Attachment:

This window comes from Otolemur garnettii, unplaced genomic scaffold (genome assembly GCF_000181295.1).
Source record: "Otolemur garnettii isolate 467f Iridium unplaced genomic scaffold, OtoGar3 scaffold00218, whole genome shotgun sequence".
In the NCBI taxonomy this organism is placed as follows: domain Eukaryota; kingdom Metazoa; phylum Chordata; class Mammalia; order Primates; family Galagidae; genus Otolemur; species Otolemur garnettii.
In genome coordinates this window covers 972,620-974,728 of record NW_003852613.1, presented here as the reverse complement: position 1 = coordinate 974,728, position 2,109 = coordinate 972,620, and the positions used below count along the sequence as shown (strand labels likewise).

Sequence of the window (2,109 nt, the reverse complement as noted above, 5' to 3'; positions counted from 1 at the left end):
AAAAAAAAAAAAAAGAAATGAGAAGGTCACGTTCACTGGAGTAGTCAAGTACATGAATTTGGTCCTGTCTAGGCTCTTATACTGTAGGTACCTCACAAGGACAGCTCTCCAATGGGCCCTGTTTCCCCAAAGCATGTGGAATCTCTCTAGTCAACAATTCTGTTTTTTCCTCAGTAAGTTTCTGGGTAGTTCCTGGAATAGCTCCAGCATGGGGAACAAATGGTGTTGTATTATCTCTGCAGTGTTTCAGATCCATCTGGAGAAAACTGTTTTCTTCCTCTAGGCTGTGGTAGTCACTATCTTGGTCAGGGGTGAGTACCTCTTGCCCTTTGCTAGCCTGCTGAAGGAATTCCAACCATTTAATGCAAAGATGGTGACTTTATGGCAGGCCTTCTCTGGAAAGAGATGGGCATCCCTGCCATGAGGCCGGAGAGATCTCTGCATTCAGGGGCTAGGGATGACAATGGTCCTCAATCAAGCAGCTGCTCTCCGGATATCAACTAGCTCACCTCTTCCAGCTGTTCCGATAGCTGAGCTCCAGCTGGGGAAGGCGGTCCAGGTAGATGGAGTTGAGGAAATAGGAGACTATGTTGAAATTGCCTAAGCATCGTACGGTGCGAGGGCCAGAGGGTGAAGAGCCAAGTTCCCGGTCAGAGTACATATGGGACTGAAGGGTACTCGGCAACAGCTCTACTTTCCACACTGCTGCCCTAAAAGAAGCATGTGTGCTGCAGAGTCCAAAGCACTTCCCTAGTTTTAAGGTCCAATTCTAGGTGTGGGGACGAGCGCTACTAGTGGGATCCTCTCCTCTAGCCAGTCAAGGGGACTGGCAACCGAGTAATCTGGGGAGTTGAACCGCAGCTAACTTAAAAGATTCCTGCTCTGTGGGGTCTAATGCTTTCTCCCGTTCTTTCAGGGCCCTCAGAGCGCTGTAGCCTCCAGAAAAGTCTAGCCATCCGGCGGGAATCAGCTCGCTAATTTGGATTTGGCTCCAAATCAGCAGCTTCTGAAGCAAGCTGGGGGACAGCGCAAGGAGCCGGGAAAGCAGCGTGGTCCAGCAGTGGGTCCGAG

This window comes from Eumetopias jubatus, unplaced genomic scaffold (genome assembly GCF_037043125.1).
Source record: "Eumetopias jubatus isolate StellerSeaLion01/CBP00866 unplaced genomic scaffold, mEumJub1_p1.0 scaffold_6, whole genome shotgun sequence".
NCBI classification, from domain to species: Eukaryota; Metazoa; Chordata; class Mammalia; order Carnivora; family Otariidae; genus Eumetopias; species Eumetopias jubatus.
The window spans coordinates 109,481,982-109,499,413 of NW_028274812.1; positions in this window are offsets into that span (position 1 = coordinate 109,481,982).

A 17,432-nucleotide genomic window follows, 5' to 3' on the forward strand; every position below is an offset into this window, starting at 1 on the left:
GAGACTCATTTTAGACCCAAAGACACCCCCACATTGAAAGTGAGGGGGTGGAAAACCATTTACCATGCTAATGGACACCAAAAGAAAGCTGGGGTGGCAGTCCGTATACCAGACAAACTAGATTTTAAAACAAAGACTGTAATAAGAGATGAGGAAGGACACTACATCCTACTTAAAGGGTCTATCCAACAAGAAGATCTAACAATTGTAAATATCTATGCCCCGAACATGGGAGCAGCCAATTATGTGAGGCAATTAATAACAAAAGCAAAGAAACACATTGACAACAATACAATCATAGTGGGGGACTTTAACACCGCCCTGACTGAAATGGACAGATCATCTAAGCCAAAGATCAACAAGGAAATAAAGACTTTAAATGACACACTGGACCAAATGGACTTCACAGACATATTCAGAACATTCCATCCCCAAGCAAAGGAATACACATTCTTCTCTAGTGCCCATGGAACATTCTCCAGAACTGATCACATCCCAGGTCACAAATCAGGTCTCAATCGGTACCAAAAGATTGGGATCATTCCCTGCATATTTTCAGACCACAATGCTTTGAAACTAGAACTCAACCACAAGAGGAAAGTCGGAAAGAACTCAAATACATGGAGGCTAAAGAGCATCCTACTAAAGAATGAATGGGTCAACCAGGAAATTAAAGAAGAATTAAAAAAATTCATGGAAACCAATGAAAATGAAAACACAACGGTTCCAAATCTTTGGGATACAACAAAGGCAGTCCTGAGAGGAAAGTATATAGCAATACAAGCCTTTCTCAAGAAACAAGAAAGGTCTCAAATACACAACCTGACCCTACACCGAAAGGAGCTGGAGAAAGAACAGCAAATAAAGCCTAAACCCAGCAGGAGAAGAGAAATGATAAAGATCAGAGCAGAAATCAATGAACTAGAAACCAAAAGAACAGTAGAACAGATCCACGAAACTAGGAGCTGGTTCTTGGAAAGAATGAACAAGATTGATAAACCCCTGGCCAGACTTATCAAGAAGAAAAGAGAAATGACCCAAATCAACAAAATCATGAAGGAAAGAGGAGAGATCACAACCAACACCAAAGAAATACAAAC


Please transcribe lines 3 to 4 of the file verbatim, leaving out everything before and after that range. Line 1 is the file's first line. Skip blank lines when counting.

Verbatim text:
In the NCBI taxonomy this organism is placed as follows: domain Eukaryota; kingdom Metazoa; phylum Chordata; class Mammalia; order Primates; family Galagidae; genus Otolemur; species Otolemur garnettii.
In genome coordinates this window covers 972,620-974,728 of record NW_003852613.1, presented here as the reverse complement: position 1 = coordinate 974,728, position 2,109 = coordinate 972,620, and the positions used below count along the sequence as shown (strand labels likewise).